What happens when you type google.com in your browser and press Enter?

Alina de los Santos
9 min readMay 8, 2022


Most of us take the Internet for granted, we know that if we type any website on an Internet browser we will get a response. However, come to think of it, the Internet is quite the miraculous creation. In order for a website to be loaded, many things must take place. We will now pull the veil behind this and look into what goes on in between you type “google.com” and you receive a response.

First of all, what exactly is the Internet? It’s a WAN (wide area network) connecting an enormous number of computers all over the planet sharing information among them. The information we are trying to load is contained within a server which is a computer that can receive requests from other computers and deliver data to them (also known as clients). You might wonder, if there are so many computers from where we can pull this information, how does the browser know from which one exactly this information can be pulled? This is where IP (Internet Protocol) addresses come into play. These IP addresses identify servers in the same way physical addresses identify buildings thus making it possible for your friendly postman to deliver your mail.

If you have visited the requested website before, then it will be stored in your browser’s cache which is similar to a contacts’ list, namely a list of names (which would be web domains) linked to a list of numbers (in our case, IP addresses). If it can’t be found here, the browser will ask the OS to check its cache. If google.com is not found in the OS’s the OS will start looking for it within DNS (Domain Name System). The first step will be to check with the resolver which is usually your Internet provider. In the case of highly trafficked websites, such as google.com, the resolver could have its value stored in its cache. Otherwise, since the resolver knows the IP address of the root server, it will start looking for the desired IP address there.

The root server has the IP address of TLD (Top-Level Domain) servers, such as .org, .com, .net and so on. Our domain name is .com, therefore, the resolver is redirected to that server which will contain all .com domain names. At the same time, the resolver will cache the IP address of the .com TLD in order to avoid requesting it from the root server again. In case the .com TLD does not contain the address directly it will direct the resolver to the authoritative name server.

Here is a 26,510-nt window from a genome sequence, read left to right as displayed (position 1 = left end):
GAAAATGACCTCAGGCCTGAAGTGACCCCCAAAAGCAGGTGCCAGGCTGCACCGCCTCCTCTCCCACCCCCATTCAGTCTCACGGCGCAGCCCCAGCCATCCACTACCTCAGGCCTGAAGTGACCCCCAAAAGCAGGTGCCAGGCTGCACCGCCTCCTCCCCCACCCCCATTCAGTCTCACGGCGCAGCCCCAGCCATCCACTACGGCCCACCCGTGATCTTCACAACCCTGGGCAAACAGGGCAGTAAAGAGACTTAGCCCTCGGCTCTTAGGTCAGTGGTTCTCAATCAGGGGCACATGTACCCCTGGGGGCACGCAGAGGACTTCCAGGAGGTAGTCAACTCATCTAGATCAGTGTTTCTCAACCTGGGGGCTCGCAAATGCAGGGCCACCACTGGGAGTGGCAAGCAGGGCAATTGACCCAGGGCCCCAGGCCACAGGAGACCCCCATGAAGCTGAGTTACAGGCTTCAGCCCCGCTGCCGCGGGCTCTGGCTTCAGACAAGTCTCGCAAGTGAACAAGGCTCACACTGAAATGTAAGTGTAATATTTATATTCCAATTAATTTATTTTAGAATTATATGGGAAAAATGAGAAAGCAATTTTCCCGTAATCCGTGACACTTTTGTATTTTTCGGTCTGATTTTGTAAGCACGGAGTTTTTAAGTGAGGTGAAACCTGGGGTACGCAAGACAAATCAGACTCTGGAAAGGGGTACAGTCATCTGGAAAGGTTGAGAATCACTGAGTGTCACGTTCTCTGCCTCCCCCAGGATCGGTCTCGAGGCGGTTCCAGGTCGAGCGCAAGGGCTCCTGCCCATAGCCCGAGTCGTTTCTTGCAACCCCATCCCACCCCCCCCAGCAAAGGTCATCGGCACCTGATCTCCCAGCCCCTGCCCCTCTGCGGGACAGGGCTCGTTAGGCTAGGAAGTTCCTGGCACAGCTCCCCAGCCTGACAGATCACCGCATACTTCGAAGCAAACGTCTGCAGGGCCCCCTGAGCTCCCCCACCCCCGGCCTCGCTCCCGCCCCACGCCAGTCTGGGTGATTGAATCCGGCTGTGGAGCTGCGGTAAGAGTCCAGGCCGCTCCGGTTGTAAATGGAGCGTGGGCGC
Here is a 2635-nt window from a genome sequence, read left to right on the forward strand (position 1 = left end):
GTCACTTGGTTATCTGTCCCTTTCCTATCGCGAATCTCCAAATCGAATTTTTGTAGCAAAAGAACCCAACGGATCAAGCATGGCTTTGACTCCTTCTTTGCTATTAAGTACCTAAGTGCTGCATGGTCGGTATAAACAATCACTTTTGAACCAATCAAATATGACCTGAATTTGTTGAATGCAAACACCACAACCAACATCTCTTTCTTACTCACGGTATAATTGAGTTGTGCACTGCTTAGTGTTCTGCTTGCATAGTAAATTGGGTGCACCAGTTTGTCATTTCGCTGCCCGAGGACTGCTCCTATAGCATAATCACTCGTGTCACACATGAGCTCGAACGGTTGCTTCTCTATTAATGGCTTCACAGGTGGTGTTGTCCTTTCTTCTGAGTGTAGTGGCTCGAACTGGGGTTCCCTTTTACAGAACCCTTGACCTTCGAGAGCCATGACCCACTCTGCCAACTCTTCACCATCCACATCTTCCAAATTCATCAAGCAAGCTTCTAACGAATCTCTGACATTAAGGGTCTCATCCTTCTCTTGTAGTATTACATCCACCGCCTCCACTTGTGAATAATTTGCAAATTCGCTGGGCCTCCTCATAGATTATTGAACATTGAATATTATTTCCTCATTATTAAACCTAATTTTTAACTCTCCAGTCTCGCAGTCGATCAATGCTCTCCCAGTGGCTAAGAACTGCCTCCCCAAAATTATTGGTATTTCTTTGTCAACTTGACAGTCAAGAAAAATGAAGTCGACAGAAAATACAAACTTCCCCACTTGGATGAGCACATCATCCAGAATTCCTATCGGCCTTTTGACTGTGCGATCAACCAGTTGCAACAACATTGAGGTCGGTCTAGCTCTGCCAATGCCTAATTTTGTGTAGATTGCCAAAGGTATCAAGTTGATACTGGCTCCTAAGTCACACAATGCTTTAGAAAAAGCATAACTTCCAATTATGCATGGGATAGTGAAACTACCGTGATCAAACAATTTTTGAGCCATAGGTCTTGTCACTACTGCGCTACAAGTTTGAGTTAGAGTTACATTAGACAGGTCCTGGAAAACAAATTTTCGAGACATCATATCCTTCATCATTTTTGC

The authoritative name server is property of the company which purchased the domain name. Even though the .com TLD server might not know the address of the website we are requesting it does know the server address of its authoritative name server. Why you may ask? Whenever you buy a domain, the domain registrar keeps its name and lets the TLD registry know which authoritative name server is associated with which address. Once the resolver is at the authoritative name server the resolver can get the desired IP address and provide it to the OS. At this point the OS will store it so that the resolver does not have to go through this same process again. Then, finally, the address is returned to the browser.

Let’s connect!

Now that the browser has the desired IP address, it must find a way to get there, same as when your postman has your address and needs to find a way to get to your house and deliver your mail.

TCP/IP, or Transmission Control Protocol/Internet Protocol, is a set of networking protocols for linking network computers over the internet. TCP/IP can also be used as a networking protocol in a private computer network (an intranet or an extranet).

Common TCP/IP protocols are:

  • HTTP (Hyper Text Transfer Protocol) handles the communication between a web server and a web browser.
  • HTTPS (Secure HTTP) handles secure communication between a web server and a web browser
  • FTP (File Transfer Protocol) handles transmission of files between computers

The TCP/IP protocol assigns a unique “IP Address” (Internet Protocol Address) to each computer or device on a network, and allows each IP address to open and communicate over up to 65535 different “ports” for transmitting and receiving data to and from any other network device. The IP address is used to identify a network machine or device, whereas the “Port Number” is used to identify a specific connection between two computers or devices.

The TCP/IP protocol assigns a unique “IP Address” (Internet Protocol Address) to each computer or device on a network, and allows each IP address to open and communicate over up to 65535 different “ports” for transmitting and receiving data to and from any other network device. The IP address is used to identify a network machine or device, whereas the “Port Number” is used to identify a specific connection between two computers or devices.

At this point the browser takes the destination server’s IP address and the specified port number from the URL (the HTTP protocol defaults to port 80, and HTTPS to port 443), and calls the system library function socket to request a TCP socket stream — AF INET/AF INET6 and SOCK STREAM. This request is sent to the Transport Layer, which creates a TCP segment. The source port is chosen from the kernel’s dynamic port range (ip local port range in Linux), and the destination port is added to the header.

With the rise of cyber-attacks, offering a secure surfing experience has become a top priority for website owners, businesses, and Google. The tech giant marks websites without an SSL/TLS certificate loaded as “Not Secure,” which is supported by practically all other major browsers. But, what can you do to get rid of this security notice (or prevent it from ever showing on your website)? Use a tool that allows you to connect via port 443, utilizing a secure protocol.